Food brings people together. A great deal of bonding can happen over a pot of soup, but when one person wants chicken noodle while the other wants vegetable, it can turn into a food fight – and not of the John Belushi variety.
Couples expect the normal relationship woes – sex, money, respect – but with the growing prevalence of dietary restrictions and interfaith marriages, the kitchen is increasingly turning into an all out turf war.
This shouldn’t be a surprise, says psychotherapist Karen Koenig – food is an “anything-but-simple subject.”
“How we feed ourselves and each other says a great deal about how we feel about ourselves and our loved ones,” says Koenig, who has written four books on eating and weight.
Dean Thompson, 41, of Austin, Texas, and his girlfriend, Amanda Abbott, 39, know the anything-but-simple nature of food all too well. Thompson is a vegan; Abbott is not.
“The first time I brought Dean over to my family’s home for a meal and he just put salad on his plate, passing up most of the huge gourmet meal my father had cooked, I remember thinking this might be a problem,” says Abbott.
“At first, I knew it was an issue, but did not notice or think of it as such a big issue,” says Thompson. “Most people I was around did not eat like me, so it was not so ‘weird’ for me to be different in that way.”
While the couple says there were always moments of contention, Abbott and Thompson said their culinary contingencies reached boiling point when their now 2-year-old daughter was born. They have since started counseling.
At the time, Abbott was struggling to produce enough breast milk for the baby and Thompson suggested they feed their daughter vegan-friendly almond milk.
“Dean did his due diligence in showing me some studies, and after a long discussion with our pediatrician, I surrendered,” says Abbott, who admits she is a cheese lover and grew up on cow’s milk. “This was extremely hard for me since most of our friends and family were in my ear with their opinions on how crazy it was to only give a growing child almond milk.”
While neither says they will change from omnivore to vegan or vice versa for the other, Abbott says she does find herself cooking more vegetables and eating more healthily.
“I had done the ‘regular American diet’ for more than 30 years previously. I know what it is like and I have no desire to go back to it,” says Thompson.
Lindsey Rosenberg, 27, and Daniel Weisinger, 31, an engaged couple who live in Berkeley, California, say they also argue about how their child will eat, even though that child doesn’t exist yet.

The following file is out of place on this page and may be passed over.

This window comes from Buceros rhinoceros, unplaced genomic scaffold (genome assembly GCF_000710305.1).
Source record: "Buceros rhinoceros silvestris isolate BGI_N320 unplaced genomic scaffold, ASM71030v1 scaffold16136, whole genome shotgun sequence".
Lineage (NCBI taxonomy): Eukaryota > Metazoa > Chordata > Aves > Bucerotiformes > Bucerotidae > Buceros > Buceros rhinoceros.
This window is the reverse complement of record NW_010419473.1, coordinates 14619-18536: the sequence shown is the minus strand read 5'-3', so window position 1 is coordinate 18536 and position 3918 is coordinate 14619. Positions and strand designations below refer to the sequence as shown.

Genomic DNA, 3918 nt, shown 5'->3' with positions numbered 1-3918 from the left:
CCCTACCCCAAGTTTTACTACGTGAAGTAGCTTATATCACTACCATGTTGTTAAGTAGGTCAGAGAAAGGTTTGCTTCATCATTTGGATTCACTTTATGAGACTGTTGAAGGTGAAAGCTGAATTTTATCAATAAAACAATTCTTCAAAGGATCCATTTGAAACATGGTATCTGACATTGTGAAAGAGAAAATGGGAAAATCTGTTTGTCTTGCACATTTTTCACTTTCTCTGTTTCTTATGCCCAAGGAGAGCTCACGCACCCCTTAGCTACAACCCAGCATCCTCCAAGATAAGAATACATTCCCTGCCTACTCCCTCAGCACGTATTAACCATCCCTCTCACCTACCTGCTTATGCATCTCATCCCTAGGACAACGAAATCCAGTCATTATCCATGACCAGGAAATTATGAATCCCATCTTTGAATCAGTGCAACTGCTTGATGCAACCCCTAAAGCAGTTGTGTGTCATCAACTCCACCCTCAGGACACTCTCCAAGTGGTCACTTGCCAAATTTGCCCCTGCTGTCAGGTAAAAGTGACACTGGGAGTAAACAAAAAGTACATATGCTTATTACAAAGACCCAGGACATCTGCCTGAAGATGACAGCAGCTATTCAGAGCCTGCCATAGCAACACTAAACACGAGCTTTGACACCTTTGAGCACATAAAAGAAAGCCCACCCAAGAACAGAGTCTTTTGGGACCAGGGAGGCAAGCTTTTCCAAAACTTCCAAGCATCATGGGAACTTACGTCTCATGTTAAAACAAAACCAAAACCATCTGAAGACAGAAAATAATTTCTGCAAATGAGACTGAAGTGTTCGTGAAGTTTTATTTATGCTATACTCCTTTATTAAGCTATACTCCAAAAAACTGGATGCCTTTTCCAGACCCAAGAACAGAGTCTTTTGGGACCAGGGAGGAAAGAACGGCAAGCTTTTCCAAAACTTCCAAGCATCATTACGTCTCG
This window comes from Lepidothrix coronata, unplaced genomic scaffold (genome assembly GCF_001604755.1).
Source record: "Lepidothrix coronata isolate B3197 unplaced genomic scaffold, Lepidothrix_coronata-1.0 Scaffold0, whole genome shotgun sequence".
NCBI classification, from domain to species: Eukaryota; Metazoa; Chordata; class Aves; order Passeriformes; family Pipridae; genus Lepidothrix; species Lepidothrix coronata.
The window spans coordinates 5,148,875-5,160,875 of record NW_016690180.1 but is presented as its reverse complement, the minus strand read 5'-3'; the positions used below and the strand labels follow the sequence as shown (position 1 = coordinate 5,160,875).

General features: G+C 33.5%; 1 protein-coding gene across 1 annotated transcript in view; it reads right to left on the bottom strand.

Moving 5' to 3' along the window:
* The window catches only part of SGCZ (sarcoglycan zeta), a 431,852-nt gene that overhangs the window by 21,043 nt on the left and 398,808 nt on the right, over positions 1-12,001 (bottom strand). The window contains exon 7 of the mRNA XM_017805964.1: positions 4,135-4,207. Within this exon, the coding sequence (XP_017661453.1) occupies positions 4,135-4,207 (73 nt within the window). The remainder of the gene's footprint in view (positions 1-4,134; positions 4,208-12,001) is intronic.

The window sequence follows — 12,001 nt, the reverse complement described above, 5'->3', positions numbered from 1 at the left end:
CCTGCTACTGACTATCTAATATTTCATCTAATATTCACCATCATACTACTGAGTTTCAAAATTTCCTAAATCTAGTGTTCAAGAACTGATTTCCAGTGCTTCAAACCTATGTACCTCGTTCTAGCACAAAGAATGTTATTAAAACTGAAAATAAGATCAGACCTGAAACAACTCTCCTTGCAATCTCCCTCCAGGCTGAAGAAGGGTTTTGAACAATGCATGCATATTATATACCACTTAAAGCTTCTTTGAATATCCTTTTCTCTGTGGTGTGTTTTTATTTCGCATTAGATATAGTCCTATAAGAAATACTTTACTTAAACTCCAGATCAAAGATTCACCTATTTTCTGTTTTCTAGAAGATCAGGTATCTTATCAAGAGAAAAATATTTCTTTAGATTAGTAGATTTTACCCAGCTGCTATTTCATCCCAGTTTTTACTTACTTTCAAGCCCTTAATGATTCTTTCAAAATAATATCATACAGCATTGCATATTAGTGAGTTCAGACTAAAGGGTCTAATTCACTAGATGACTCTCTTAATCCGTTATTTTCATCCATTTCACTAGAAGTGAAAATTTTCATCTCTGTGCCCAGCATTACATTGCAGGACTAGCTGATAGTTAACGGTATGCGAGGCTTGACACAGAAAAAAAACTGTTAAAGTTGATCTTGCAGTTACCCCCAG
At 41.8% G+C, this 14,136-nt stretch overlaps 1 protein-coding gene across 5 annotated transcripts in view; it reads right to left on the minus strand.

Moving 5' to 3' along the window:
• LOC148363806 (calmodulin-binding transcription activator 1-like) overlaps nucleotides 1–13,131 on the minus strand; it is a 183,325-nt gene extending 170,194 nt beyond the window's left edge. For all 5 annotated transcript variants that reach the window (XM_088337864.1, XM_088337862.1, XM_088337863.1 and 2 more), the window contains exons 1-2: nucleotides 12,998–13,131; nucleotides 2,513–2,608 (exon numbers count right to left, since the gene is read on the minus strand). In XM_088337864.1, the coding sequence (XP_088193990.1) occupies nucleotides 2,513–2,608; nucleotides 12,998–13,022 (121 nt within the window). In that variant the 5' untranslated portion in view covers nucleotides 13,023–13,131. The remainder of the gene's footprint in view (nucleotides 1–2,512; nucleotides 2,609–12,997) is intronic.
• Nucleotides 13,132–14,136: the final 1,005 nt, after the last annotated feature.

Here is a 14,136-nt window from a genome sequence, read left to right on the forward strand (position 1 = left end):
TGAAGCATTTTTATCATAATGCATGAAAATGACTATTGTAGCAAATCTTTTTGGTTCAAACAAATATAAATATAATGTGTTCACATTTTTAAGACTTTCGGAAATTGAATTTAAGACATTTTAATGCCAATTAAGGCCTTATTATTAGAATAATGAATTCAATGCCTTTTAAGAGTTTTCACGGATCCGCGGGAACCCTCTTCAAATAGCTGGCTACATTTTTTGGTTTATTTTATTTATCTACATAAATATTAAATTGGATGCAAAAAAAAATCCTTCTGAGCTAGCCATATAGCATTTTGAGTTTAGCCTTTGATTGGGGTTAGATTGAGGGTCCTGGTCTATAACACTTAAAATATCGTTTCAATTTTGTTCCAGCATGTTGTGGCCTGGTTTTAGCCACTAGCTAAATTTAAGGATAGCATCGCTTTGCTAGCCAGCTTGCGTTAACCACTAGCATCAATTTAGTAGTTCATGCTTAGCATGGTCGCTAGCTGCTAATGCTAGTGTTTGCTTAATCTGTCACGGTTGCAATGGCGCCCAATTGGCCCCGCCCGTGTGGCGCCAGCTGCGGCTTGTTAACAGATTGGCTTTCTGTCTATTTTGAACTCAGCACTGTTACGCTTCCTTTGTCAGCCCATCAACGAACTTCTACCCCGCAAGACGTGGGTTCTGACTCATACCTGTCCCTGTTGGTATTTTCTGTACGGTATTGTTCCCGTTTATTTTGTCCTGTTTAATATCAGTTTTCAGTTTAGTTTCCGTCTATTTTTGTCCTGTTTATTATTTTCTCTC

Both are Jewish – they met on the Jewish dating Web site JDate.com – but Weisinger keeps mostly kosher, avoiding pork and shellfish products. When they started dating, Rosenberg confesses she just thought he was picky and that her home cooking would change his ways.
“I was dearly wrong,” she says.
“If I ever bring bacon or shrimp into the house to cook for myself, it’s like I may as well have brought in rotting fish guts,” says Rosenberg. “You know how a small child reacts to broccoli on their plate? That’s how he reacts to those foods in our home. He insists on turning the stovetop fan on full blast, opening all the windows. It’s a hilarious reaction.”
Like Abbott and Thompson, it came down to compromise. When they started dating, Rosenberg refrained from cooking any pork or shellfish and changed her ordering style at restaurants so they could share dishes.
To reciprocate, Weisinger always made an effort to eat whatever Rosenberg cooked that was within his dietary restrictions.
“In our early months together, I made a quinoa dish with turkey sausage (instead of pork sausage) and kale. Quinoa and kale were totally foreign to this picky eater, but he didn’t make a peep, even though I could tell it was a stretch for his more conservative palate.”
Relationships, like gravy, aren’t always smooth, and couples must learn how to whisk through the bumps, says Ramani Durvasula, a licensed clinical psychologist and professor of psychology. Here a few of her tips:
Respect: Regardless the reason for the choice â€“ religion, ethical conviction, medical â€“ it is critical that one person not mock or otherwise ridicule or put down the choices of another partner. That runs both ways: Â If one person is a committed vegan, he or she may need to get off his/her high horse and not make it a moral indictment of the partner who does not choose to eat that way, because that is a choice that may not be amenable to that partner. Find ways to voice preferences that are not disrespectful.
Communicate: Such different choices only work if there is clear communication about grocery shopping (perhaps one person will not buy meat for the other), meal planning, restaurant choices etc.
Compromise: If the person with more restrictions also does the bulk of the cooking, then there may need to be a way to meet halfway so one doesn’t feel there is no choice but vegetarian, etc. It may also require both parties to step up to the plate and cook together.
Meet halfway: Cook together or surprise each other with a restaurant choice that suits the preferences of the other.
Be an opportunist: If the husband is a card-carrying vegetarian and finds it hard to go to places where steaks are the “thing” on the menu, but the wife loves her steaks, then a great time for the wife to eat her beloved steak is on a girls’ night or at lunch.
Create space: In some dietary restrictions (like kashruth), there should not even be proximity of one food to utensils, pans, etc. Create zones in the kitchen that respect those choices.